With the help of ballistics computers, integrated devices, and other high-tech advances, the firepower of the individual soldier is growing by leaps and bounds. And now, thanks to weapons like the Tracking Point “smart rifle”, which utilizes computer-assisted aiming, just about anyone will be capable of becoming a sharpshooter.
Tracking Point’s team is located in north Austin, Texas, where they have been working for many years to produce a truly “smart rifle”. After three years, they managed to create a weapon that can hit targets up to 915 meters (1,000 yards) away with near 100 percent accuracy. To put that in perspective, that’s about the length of ten football fields.
Interestingly enough, Tracking Point’s technology was born of frustration. The company’s founder, John McHale, came up with the idea for a smart rifle after returning from a 21-day hunting trip in Tanzania, where he failed to bag the elusive Thompson’s gazelle. Despite repeated attempts that seemed sure to hit the mark, he kept missing, as he lacked the skill to make the necessary corrections for a long-distance shot.
As a Texas native, McHale worked for decades in high-tech. He founded and ran several startups, including NetWorth and NetSpeed, which developed products that brought high-speed Internet to businesses and homes. Using technology to help people deal with the variables of long-range shooting – like shaky hands, wind, and bullet drop – seemed like a good fit with his approach to problem-solving.
Basically, long-range shooting involves a lot of math, incorporating velocity, ballistics, wind speed, and sometimes even Coriolis forces. Basically, as soon as a bullet leaves the gun, it becomes subject to gravity and is fighting to stay on course. The longer the range, the more difficult it is to make an accurate shot. For experienced long-range hunters, these variables are often kept track of using a “dope book” or log.
With a computer-assisted scope, all of this information is gathered in real time by the gun itself and then fed to the shooter via the display in the eyepiece. And while Tracking Point’s rifles are the first type of gun like this on the market, many are sure to follow. Already, a few companies are working on other types of smart firearms, gun-centric apps, and tech-infused scopes.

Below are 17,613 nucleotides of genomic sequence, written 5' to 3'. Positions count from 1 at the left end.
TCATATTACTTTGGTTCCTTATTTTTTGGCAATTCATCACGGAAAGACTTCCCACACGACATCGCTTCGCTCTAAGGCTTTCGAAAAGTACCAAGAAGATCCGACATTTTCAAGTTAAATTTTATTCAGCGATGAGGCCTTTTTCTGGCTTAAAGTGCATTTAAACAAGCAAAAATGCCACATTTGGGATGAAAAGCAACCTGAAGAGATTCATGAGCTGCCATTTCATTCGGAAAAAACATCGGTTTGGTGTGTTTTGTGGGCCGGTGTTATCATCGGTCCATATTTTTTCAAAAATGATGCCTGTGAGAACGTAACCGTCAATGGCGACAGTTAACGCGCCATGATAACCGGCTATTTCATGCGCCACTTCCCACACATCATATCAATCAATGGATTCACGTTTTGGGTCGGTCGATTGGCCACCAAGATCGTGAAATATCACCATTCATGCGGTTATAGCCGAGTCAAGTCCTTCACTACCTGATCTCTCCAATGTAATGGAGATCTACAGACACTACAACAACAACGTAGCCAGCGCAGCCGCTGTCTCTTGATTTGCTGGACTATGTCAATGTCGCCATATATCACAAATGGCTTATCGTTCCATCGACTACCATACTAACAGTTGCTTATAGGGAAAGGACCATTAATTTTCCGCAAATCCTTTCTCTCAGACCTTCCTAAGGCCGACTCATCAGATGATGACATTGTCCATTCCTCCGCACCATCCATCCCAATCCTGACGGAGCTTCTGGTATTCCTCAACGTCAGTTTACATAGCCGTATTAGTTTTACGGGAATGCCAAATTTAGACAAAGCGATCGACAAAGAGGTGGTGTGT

But of course, this invention goes far beyond the field of sport hunting. The US Army and every other advanced military on the planet is also heavily invested in integrated software and targeting computers to their firearms. And with the development of smart scopes and specialized apps, a new revolution is underway in firearms that has not been seen since the advent of gunpowder.
For those interested in buying one of these rifles, the company has indicated that their is a sixth month back order waiting period. Each one goes for around $25,000 apiece, and the company has already sold out on all the weapons it has slated until the end of the year. Beginning back in may, Tracking Point began shipping their rifles to buyers, and planned to make 400 to 500 by 2014.
Personally, I could do without one. But that’s because In my world, if you’re going to kill an animal, you better make it up close and personal, and be prepared to eat it and not waist a thing! You might say I take the naturalist approach to hunting 😉
5 thoughts on “The Future is Here: The “Smart Rifle””
Just how long before this gives us another thing to worry about when it comes to guns?
At this price, probably awhile. And I do imagine this sort of tech will be featured in future debates about the 2nd Amendment.
Yeah, about how it’s just another thing that if restricted will allow a conspiracy that Obama is the head of to take over the world.
That’s the argument I’m hearing in the far off future, anyway.
Oh I don’t doubt it. Though by that time, I’m sure it will be President Pelosi or Hillary or whoever the top contender is for the 2020’s. Times change but the BS stays the same.
Tell me about it.